I’m here in the Arctic to bear witness to the sea ice minimum. This is the moment in which the Arctic sea ice shrinks to its smallest size each year before expanding out again – a key indicator of the health of the Arctic.
This year it was the second smallest ever, following the pattern of recent years: the Arctic is shrinking more and more. We only have a few more decades with it at most, less than the rest of my lifetime, if we continue on as we are. This felt entirely too believable as we sailed through open ocean where there was once thick ice.
Exploiting the melting ice
I struggled even to understand the scale of the loss, but what I did quickly realise was that people are already trying to exploit these newly revealed swathes of ocean, with destructive fishing and other industrial activities.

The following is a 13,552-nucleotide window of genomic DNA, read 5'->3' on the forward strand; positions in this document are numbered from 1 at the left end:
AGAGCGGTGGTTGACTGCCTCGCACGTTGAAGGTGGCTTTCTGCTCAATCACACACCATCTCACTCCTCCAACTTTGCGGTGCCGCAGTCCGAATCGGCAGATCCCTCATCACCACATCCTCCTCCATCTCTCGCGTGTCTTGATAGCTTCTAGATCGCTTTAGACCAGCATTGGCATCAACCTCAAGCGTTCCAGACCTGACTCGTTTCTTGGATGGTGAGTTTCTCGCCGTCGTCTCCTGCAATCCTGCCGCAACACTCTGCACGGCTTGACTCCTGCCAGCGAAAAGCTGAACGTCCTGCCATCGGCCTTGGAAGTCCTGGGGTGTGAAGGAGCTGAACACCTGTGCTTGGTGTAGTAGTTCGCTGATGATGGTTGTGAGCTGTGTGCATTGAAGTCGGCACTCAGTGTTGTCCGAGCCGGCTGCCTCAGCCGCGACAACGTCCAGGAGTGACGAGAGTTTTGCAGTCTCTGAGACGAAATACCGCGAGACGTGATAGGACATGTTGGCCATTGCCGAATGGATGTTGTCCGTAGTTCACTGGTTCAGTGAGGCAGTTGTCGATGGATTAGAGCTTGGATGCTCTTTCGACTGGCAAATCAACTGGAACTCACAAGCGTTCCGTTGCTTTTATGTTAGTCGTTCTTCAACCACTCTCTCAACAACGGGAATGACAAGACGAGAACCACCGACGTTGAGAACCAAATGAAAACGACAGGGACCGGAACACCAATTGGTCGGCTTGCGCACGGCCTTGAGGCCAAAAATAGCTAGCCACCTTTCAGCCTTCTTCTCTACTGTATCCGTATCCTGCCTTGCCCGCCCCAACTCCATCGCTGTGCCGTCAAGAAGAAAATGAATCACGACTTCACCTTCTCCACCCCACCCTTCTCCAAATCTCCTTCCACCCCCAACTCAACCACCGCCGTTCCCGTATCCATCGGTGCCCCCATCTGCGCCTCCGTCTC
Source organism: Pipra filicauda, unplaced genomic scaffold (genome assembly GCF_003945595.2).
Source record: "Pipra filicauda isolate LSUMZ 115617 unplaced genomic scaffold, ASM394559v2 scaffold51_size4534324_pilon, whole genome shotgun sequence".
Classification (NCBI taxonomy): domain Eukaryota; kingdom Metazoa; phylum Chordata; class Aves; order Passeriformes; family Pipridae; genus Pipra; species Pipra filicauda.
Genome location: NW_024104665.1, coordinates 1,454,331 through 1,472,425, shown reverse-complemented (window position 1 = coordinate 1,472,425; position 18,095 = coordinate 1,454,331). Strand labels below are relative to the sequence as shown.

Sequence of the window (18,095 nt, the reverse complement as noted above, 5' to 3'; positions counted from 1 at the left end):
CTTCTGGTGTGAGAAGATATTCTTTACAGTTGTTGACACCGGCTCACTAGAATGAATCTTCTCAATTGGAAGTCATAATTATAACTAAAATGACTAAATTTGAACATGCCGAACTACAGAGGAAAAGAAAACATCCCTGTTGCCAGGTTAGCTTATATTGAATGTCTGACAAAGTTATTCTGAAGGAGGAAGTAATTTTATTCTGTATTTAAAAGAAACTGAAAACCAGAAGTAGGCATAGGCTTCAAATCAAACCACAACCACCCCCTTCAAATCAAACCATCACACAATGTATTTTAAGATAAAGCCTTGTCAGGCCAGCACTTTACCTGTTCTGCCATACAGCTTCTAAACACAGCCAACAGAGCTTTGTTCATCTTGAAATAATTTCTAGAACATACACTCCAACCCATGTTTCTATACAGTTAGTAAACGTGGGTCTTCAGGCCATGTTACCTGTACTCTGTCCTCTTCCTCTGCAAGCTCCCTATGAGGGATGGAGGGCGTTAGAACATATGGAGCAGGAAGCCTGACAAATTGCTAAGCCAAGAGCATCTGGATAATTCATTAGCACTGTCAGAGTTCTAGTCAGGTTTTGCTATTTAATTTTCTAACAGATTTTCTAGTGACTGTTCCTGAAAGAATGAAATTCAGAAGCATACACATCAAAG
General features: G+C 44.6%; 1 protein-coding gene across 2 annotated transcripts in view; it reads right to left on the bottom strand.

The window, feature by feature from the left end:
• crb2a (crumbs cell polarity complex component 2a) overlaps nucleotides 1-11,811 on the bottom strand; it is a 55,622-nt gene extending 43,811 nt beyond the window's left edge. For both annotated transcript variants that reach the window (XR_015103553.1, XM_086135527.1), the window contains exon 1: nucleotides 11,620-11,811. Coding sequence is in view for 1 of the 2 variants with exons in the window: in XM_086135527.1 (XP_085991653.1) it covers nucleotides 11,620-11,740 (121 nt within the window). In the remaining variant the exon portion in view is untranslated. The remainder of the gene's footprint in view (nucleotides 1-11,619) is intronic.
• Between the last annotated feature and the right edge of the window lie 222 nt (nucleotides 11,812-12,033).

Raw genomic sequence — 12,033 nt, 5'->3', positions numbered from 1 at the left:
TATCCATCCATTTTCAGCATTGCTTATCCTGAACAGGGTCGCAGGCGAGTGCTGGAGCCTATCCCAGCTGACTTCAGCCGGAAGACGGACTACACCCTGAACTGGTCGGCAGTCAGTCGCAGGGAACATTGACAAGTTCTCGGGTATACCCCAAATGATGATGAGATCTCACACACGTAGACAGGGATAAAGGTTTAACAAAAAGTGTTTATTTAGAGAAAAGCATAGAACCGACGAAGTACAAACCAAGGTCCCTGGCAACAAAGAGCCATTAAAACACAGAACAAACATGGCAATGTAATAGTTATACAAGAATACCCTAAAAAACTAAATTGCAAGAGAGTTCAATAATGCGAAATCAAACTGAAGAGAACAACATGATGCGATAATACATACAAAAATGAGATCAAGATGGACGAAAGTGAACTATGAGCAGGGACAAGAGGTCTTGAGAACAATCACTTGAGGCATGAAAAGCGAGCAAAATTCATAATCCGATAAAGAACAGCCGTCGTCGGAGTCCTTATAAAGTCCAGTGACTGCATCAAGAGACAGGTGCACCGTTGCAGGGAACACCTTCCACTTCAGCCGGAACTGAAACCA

It feels like a double blow to me that people want to double down on the damage that has been done, and it would be a massive tragedy if nothing was done to protect these areas. That’s the least humanity can do after chipping away at the protection that the Arctic sea ice once offered.
From the Arctic to Bangladesh: what happens here affects the whole world
When on the deck of the ship Arctic Sunrise, totally isolated from the rest of the world and staring out across the sea of ice that is forming and melting constantly, it’s difficult to remember that the slow destruction of the Arctic is affecting people on the other side of the planet as their homes are slowly submerged by melting glaciers. One of the many injustices of climate breakdown is that often the people who have contributed least to it are the ones who are hurt by it the most. The Global North has created this issue, and are already in the process of palming off the cost and the pain to people in the Global South.